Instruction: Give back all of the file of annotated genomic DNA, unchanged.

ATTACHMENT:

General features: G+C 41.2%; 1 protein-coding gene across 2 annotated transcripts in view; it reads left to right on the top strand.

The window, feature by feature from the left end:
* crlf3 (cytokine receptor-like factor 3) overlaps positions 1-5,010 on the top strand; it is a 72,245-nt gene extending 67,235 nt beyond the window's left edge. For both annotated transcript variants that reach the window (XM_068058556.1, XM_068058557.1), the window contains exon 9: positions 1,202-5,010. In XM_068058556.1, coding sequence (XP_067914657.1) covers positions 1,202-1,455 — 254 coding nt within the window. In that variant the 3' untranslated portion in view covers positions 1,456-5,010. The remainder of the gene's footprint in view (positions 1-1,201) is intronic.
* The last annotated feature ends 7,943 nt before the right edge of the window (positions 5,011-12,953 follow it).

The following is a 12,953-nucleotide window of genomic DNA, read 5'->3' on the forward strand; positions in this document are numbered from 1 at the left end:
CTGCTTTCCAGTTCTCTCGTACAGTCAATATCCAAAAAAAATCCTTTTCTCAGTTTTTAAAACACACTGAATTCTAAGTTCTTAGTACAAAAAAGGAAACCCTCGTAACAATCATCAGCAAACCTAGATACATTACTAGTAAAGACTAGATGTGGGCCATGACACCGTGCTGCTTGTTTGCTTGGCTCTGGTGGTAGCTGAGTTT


General features: G+C 41.2%; 1 protein-coding gene across 2 annotated transcripts in view; it reads left to right on the top strand.

The window, feature by feature from the left end:
* crlf3 (cytokine receptor-like factor 3) overlaps positions 1-5,010 on the top strand; it is a 72,245-nt gene extending 67,235 nt beyond the window's left edge. For both annotated transcript variants that reach the window (XM_068058556.1, XM_068058557.1), the window contains exon 9: positions 1,202-5,010. In XM_068058556.1, coding sequence (XP_067914657.1) covers positions 1,202-1,455 — 254 coding nt within the window. In that variant the 3' untranslated portion in view covers positions 1,456-5,010. The remainder of the gene's footprint in view (positions 1-1,201) is intronic.
* The last annotated feature ends 7,943 nt before the right edge of the window (positions 5,011-12,953 follow it).

The following is a 12,953-nucleotide window of genomic DNA, read 5'->3' on the forward strand; positions in this document are numbered from 1 at the left end:
CTGCTTTCCAGTTCTCTCGTACAGTCAATATCCAAAAAAAATCCTTTTCTCAGTTTTTAAAACACACTGAATTCTAAGTTCTTAGTACAAAAAAGGAAACCCTCGTAACAATCATCAGCAAACCTAGATACATTACTAGTAAAGACTAGATGTGGGCCATGACACCGTGCTGCTTGTTTGCTTGGCTCTGGTGGTAGCTGAGTTT